Tag Archives: credit cards

Why Payments Are Disappearing, And Mobile Will Win

Ok, so if you think we’re done with the whole “when is a mobile payment a payment” argument, think again. The reality is that the biggest evolution in payments is not about Visa, Mastercard, Amex, Square or faster payments, but it is about context and simplicity, and that’s where the mobile and other technologies are leading us.

You are probably familiar with the Gartner “Hype Cycle” which has pretty accurately predicted the adoption and maturity cycle of various technologies. The Hype Cycle is pretty good at describing the hype around things like NFC and Mobile Payments generally, and how now we’re at the working end of enlightenment and productive ideation. There are a few exceptions to the Hype Cycle. Facebook, for example, is notably absent from their analysis because it has never quite emerged into trough of disillusionment phase – it got hyped and then went straight through to the enlightenment stage. Theoretically you could call the IPO failure the disillusionment phase, although that wasn’t with the tech. I digress… Continue reading


Small business: Best practices for online credit card processing

Introducing a credit card payment option is a great way to enhance customer satisfaction. Most shoppers prefer using credit and debit card when shopping online. In America, people have become more dependent on credit cards.

Thus, for small business owners, integrating credit card processing is a huge advantage over competitors. Using credit cards is convenient and easy for both the business owner and the customer. However, if not correctly implemented, credit card processing could be risky for small businesses.

Needless to say, online credit card processing is highly vulnerable to the illicit acts of cyber criminals. Nevertheless, there are several ways on how entrepreneurs can effectively integrate a credit card payment option with their small businesses. Continue reading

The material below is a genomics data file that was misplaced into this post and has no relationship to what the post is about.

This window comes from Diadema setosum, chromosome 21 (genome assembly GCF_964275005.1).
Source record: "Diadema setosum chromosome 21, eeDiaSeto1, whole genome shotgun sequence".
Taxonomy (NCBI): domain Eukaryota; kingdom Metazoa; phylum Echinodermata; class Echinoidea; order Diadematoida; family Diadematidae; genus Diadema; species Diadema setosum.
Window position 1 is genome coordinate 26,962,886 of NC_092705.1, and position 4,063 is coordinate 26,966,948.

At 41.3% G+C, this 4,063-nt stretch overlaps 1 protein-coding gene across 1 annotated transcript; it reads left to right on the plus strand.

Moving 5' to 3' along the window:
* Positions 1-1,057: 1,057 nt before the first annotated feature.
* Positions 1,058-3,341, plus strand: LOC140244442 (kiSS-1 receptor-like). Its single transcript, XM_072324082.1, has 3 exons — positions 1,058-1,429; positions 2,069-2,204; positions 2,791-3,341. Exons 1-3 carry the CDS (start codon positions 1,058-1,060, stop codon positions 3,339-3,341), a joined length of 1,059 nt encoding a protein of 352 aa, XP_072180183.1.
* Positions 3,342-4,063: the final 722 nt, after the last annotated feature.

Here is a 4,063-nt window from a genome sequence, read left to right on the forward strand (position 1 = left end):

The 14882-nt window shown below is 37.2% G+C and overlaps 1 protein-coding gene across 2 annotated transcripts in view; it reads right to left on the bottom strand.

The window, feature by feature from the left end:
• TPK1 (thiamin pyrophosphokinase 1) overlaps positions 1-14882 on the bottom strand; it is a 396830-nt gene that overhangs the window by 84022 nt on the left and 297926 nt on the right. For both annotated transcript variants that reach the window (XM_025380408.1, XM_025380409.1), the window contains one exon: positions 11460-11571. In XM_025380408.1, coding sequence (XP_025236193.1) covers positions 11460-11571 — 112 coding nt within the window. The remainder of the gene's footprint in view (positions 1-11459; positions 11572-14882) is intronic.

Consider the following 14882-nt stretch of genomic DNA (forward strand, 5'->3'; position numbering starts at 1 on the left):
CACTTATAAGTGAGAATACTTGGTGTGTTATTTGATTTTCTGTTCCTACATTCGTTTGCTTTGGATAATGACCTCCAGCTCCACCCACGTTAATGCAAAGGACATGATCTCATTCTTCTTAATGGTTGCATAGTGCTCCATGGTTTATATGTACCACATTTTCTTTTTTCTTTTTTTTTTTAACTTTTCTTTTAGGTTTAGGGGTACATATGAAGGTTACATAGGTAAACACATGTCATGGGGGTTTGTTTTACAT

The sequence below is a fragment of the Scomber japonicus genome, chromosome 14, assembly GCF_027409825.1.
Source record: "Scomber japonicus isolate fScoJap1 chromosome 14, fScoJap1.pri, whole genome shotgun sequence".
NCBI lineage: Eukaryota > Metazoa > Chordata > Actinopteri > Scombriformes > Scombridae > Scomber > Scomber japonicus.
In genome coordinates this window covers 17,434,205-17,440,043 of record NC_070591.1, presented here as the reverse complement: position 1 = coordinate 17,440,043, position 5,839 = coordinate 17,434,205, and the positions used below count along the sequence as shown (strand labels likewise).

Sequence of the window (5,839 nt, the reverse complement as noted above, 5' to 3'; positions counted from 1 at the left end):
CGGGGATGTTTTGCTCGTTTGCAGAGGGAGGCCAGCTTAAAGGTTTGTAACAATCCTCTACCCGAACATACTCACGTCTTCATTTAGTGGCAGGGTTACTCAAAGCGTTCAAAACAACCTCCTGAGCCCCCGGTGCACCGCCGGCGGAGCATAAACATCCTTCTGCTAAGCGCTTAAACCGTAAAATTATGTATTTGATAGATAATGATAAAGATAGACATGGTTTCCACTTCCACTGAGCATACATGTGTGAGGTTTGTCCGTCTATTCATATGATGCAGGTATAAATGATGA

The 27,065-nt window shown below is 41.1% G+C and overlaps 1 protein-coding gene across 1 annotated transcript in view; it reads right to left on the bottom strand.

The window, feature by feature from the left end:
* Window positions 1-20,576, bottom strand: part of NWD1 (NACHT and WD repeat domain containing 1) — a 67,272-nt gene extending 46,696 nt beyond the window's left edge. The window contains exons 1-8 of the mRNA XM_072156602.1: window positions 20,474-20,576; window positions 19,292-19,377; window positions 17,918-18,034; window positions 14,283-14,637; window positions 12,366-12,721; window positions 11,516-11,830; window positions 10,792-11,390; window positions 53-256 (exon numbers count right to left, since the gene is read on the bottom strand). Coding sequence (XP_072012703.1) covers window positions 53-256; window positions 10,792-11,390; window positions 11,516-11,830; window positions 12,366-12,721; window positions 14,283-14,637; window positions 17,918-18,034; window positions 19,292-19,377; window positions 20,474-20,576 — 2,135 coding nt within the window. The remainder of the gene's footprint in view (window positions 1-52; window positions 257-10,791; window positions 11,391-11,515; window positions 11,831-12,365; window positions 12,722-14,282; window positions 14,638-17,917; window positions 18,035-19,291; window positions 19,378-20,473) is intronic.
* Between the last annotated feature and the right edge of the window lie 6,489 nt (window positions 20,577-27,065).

Credit Reports Now Show Your Credit Card Bill-Paying Habits

In a little-noticed change, your credit report has started revealing more about your credit card payment habits.

The big three credit bureaus are adding new payment data to the reports of some 160 million card-carrying adults. The data shows whether you rack up interest charges, giving card issuers another reason to chase you — or avoid you — as a customer.

“That sort of information would be considered pretty valuable from an issuer standpoint,” said Michael Masasi, senior analyst at Mercator Advisory Group.

In the past, your credit file displayed your monthly balance, your credit limit and whether you failed to make at least the minimum payment.

What credit bureaus are adding now is a two-year review of the actual amounts you paid each month. These figures reveal whether you are a revolver who carries a balance and pays interest charges, or a transactor who makes purchases but generally pays them off before interest charges are triggered.

“Historically it has been incredibly difficult on the credit file to identify a transactor versus a revolver,” said Ezra Becker, vice president of research and consulting for TransUnion’s financial services unit. “The way payments look, they were indistinguishable.”

TransUnion added 24 months of payment history to accounts on consumer credit files in January. Experian has expanded the historical payment information on credit reports within the past year, Vice President for Analytics Michele Raneri said. Equifax is adding payment amounts starting sometime in the third quarter of 2013, according to Demitra Wilson, senior director of public relations.

Credit bureaus say that the new information will help card issuers target their offers. “Lenders want to offer products that consumers want to have,” Becker said, “and offer the right product to the right person.” Continue reading

Why Business Credit-Card Holders Should Be Wary

Most small business owners are aware that their personal finances and business finances are inextricably linked. Apply for a small business loan, and the bank will ask for a personal credit score. Miss a payment on a business credit card, and the issuer is likely to report the transgression on the owner’s personal credit profile. Credit-card issuers can also go after personal assets in the case of default.